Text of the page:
A new, more demanding clientele is driving senior living toward a resort-style feel. Clearly, this is NOT your father’s retirement home.
By Dennis Boone
They’re here: The Golden Years of the Peter Pan Generation, the ones that vowed to never grow old—better known as the first-wave Baby Boomers. They’re now entering its eighth decade of life, as the leading edge turns 71 this year.
Creating Community | St. Anthony’s—A Catholic Retirement Community near 67th and Troost, is the first major redevelopment along the Troost corridor in three decades. The $25 million project will add more than 200 residential units across a continuum of care to that part of south Kansas City.
Senior-living analysts say this new crop of retirees is looking first for aging-in-place options. That could mean holding onto an heirloom home, chucking the lawn/yard maintenance for some-thing smaller, or leaving the suburbs behind to take advantage of the access to cultural amenities that are generally more prevalent in the urban core.
As a group, the healthiest among them will cling to independent living models for another decade or so, and when they are ready for some type of assisted living, it will look fundamentally different from the types of senior-living options they saw their parents choose. New facilities, they say, will look more like hotels, and existing homes will be remodeled to cash in on demand for that kind of visual appeal and range of services. Amenities like on-site restaurants, fitness centers, bars and health-education classes and activities are all going to be popular going forward.
It is a new environment perfectly suited to the Chet Surmaczewiczes of the world. He manages the Santa Marta senior-living community in Olathe, but before signing on there, Surmaczewicz worked in the hospitality sector for such high-profile properties as the Intercontinental Kansas City, The Ritz-Carlton and Marriott hotels. He made the move to senior living eight years ago, when the ownership and board at Santa Marta envisioned a different sort of future. They hired someone with training from the Culinary Institute of America, an executive chef for 13 years, and a former manager for Disney in Orlando.
“It was really, really interesting,” Surmaczewicz says. “When I first walked in—to me, the feel, the ambiance of a community is so important—and when I walked into dining room, it looked just as nice as the Ritz, and I started thinking about what I could do with menus, the first impression of the community, changing the curb appeal, adding music, the color outside, fountains, and really being able to impact the five senses.”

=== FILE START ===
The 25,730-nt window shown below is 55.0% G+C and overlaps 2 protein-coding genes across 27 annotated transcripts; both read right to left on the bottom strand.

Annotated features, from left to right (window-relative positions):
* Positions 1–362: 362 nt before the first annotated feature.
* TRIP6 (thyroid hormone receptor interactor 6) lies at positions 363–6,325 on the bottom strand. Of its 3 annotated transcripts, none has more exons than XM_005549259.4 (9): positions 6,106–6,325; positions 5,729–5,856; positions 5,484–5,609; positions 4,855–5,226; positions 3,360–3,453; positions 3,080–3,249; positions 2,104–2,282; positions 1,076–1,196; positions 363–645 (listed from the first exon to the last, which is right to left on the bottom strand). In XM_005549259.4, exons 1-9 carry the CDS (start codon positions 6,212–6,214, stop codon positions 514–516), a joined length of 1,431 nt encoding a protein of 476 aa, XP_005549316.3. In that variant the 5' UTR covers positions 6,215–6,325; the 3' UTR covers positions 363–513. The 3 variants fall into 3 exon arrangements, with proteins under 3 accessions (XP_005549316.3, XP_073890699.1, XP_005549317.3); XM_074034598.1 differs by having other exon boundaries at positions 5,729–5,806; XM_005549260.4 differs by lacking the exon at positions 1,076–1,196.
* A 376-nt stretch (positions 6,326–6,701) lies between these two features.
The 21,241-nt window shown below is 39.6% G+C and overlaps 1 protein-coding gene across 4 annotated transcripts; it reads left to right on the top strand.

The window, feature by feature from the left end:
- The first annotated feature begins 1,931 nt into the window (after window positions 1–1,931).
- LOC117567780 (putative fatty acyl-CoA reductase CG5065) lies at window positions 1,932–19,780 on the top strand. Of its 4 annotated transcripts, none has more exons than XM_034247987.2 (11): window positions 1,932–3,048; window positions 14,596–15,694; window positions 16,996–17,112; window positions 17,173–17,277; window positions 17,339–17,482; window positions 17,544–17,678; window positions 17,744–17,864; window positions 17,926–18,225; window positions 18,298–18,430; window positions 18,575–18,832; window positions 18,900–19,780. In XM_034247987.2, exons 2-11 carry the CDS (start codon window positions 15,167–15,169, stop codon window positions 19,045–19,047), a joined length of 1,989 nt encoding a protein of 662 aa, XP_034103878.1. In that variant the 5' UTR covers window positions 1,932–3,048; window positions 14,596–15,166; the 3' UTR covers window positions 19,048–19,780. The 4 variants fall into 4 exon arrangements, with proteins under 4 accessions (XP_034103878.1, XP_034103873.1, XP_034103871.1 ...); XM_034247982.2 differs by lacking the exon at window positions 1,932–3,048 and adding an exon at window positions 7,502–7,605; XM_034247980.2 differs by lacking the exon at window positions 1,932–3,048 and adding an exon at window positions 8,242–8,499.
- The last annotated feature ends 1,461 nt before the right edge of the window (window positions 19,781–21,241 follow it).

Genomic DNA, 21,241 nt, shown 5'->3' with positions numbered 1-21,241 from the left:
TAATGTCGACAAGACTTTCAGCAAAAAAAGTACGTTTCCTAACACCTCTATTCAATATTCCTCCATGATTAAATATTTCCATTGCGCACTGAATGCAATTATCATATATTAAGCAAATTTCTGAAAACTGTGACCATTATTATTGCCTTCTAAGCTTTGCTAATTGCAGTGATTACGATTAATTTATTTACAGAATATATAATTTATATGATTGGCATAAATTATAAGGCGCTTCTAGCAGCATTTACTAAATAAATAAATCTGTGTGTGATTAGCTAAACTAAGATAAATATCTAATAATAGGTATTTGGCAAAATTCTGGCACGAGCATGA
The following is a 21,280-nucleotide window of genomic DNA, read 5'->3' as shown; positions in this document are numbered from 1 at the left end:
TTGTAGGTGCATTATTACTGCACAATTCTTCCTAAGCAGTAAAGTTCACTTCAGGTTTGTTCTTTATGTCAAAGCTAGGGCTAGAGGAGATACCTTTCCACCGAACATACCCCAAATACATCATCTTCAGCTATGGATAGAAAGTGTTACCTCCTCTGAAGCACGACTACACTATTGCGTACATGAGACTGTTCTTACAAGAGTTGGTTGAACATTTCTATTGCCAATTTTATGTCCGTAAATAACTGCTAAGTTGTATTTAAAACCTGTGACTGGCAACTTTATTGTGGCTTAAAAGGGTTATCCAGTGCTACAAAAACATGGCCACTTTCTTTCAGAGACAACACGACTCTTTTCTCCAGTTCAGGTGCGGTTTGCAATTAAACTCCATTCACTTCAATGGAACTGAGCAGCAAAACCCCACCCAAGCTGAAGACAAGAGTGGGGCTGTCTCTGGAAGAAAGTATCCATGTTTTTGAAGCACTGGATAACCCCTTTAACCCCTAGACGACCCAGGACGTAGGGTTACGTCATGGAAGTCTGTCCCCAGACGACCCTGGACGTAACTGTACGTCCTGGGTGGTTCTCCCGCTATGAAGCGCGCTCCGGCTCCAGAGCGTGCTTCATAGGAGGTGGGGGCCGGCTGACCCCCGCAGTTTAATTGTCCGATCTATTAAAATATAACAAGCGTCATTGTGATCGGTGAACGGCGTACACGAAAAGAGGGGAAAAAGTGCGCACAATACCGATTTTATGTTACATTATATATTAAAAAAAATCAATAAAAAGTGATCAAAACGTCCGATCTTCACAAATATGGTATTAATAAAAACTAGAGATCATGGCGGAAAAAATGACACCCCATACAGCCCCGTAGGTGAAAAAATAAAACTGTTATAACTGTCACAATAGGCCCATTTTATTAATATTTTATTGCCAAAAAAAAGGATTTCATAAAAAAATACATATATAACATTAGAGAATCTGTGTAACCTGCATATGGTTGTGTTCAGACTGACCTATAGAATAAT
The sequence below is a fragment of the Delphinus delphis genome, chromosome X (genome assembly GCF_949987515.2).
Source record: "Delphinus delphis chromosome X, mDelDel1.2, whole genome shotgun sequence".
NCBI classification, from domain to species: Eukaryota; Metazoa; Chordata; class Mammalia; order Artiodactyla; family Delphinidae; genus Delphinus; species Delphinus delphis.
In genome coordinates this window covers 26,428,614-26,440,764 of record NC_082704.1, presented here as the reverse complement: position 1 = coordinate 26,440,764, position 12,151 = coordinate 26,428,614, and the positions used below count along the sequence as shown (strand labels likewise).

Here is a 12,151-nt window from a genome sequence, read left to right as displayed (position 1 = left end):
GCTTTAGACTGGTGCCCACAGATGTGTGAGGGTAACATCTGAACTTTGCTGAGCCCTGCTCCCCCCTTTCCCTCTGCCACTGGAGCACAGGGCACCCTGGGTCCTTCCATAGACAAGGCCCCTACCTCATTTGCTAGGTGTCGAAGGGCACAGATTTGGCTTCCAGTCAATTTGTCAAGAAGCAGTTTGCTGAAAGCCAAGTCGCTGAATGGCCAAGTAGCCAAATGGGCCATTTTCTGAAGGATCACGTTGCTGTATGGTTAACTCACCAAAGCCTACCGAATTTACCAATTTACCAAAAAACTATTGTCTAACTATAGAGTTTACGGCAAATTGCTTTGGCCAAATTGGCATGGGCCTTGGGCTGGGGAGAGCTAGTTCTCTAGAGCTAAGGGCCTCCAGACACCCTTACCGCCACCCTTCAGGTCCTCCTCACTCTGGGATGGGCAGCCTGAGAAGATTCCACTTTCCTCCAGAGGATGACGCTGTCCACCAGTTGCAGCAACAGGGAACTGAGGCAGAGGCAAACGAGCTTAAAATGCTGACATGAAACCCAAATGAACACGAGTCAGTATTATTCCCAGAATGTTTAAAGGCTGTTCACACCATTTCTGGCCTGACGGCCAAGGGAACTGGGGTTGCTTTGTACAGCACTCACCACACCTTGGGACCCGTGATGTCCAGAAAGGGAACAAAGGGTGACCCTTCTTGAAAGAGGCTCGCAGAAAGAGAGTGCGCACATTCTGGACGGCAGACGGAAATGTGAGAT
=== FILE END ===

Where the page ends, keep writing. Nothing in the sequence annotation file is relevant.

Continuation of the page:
What’s happening, he says, is not just about making things look pretty—it’s grounded in improving the quality of residents’ lives. “Their outlook improves,” he said. “There are a lot of important fac-tors, but socialization, we all crave that. We want to be in control, to feel special, and interact with individuals who have similar likes and behaviors.”
The same philosophy underpins development at St. Anthony’s—A Catholic Retirement Community, adjacent to Research Medical Center’s Brookside campus. There, Mark Ledom and his son Matt are converting a nine-story office tower into senior living apartments, and adding additional structures to create a campus with 120 apartments for independent living, a new wing with 49 assisted-living apartments, and a separate wing with 54 memory-care units.
It’s the first Missouri-side project affiliated with the Catholic diocese, mirroring a model that has been used on the Kansas side for years. What will make it work, he said, is that in an area bounded by State Line, Troost Avenue, Interstate 435 and the Country Club Plaza, 21 percent of the households are owned by residents 65 or older—about 25 percent higher than the national average.
The site and the timing made the $25 million project the right one, the elder Ledom said. “Obviously, the demographics are such that this component of care is one that’s been intriguing me the past five years, watching my own parents age,” he said. “I had been in retail and office development, but wanted to look at opportunities to design something special for those who want to age in place, and at the same time have an active lifestyle, but still be able to access all the amenities and assistance on an as-needed basis.”